Home Uncategorized Riad Palais Sebban – Why You Must Stay at a Riad in Marrakesh

Riad Palais Sebban – Why You Must Stay at a Riad in Marrakesh

by Roberto
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Staying in a Riad is an essential part of any trip to Marrakesh or Morocco. An opportunity to feel Moroccan hospitality whilst immersing yourself in surroundings of Berber art and lavish stylings. It was truly a unique experience to stay in one on our recent trip.

What is a Riad?

A riad is a Moroccan traditional house enclosed around an Andalusian style courtyard. The courtyard often contains a fountain, along with plants such as lemon or orange trees. The word riad comes from the Arabic word for garden. Riads were the homes of merchants or affluent people. Because the riads were inward focusing it allowed for privacy, which was in keeping with the principles of the Muslim faith. They first appeared during the Saadian Dynasty of the 16th Century, but over the centuries many fell into ruin. They have seen a revival along with art and craftsmanship, that has seen many turned into hotels and restaurants.

There are more than 500 riads when the Medina of Marrakesh, which is the area within the old city walls. They give you walking access to the market at Jemaa el-Fna and the souks. There are a lot of competing Riads all vying for the opportunity to allow you to stay in an architectural and cultural gem. Naturally we took to blogs for some recommendations and finally settled on Riad Palais Sebban. It certainly wasn’t the cheapest amongst those found on booking.com but as time and our experience would attest, it was worth every penny.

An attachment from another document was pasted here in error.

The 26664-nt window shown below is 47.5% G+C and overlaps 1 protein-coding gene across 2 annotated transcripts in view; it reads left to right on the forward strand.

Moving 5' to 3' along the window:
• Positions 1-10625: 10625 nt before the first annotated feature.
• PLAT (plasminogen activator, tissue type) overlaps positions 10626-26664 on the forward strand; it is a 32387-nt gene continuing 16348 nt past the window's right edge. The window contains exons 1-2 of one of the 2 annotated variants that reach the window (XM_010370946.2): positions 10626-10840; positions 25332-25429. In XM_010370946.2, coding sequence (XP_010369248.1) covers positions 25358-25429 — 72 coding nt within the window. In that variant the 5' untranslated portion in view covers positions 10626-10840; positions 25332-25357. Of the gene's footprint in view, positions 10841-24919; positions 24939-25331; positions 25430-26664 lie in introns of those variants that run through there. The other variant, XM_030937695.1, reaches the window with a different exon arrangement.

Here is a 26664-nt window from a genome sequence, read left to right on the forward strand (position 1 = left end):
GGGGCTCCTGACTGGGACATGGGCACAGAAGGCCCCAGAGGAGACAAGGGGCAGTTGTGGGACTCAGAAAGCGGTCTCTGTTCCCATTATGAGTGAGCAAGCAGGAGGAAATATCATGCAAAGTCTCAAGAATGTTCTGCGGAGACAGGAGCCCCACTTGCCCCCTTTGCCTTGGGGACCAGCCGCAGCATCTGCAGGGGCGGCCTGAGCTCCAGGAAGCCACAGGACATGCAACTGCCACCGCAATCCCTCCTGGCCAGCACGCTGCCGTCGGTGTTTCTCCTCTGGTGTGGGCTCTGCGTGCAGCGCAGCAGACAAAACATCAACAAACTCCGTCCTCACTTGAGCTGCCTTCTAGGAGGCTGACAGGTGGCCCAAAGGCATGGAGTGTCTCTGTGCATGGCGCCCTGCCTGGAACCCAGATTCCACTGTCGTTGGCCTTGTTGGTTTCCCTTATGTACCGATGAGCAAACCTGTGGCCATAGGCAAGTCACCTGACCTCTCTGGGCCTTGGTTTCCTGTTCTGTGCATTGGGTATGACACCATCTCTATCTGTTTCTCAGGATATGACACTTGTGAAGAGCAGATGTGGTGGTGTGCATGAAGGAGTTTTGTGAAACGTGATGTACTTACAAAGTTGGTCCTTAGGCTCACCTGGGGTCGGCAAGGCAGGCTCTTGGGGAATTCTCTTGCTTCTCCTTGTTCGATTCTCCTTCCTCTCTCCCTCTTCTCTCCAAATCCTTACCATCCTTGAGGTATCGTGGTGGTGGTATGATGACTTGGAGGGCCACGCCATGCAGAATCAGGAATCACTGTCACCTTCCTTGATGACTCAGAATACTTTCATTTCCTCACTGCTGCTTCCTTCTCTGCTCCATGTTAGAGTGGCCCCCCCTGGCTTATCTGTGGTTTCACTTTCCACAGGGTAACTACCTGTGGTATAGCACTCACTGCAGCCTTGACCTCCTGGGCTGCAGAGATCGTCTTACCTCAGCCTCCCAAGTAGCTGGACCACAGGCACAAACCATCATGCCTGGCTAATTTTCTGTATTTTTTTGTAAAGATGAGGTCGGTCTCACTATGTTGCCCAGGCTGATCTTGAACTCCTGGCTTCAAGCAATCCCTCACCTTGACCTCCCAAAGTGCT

Riad Palais Sebban

The Riad arranged for us to be collected from the airport by transfer which amounted to a charge of €15. We made our way into the Medina and had to transfer to our feet to make it down the alleys to where the Riad was located. It occured to us as the kind of place we perhaps wouldn’t go in other cities. We stopped outside a very innocuous building, which lo and behold turned out to be Riad Palais Sebban.

Riad Palais Sebban was originally owned and built by the Caid Sebban, who lived here during the 19th Century. The house was built around three patios. It was rescued from its state of ruin by French architect Rene Jean Pierre, and underwent a four-year renovation. It now houses 25 rooms around the three patios, all of them with differing designs. As a big fan of boutique hotels this sounded fairly great to me.

The Riad would cost us €394 for the three nights we stayed, and from the exterior it certainly seemed expensive. As we made our way inside a doorman with a red berber cape met us to assist us with our bags. It was the introduction we needed after the muted facade. As soon as we were taken from the hallway to the reception area all the disappointment evaporated and our anticipation was rewarded. It took us several minutes to even approach the desk to check-in. The reception rose three floors and the walls were decorated in stunning marble, all intricately carved and designed. Wooden balconies from higher floors peered down on us. A skylight opened up the area to the stars. However night-time photos did no justice to the area so naturally I returned the next day to capture it in the more complimentary light.

Riad Palais Sebban, Marrakesh

Riad Palais Sebban, Marrakesh
Amazing marble walls of the reception area
Riad Palais Sebban, Marrakesh
The fine detail extended to the sofas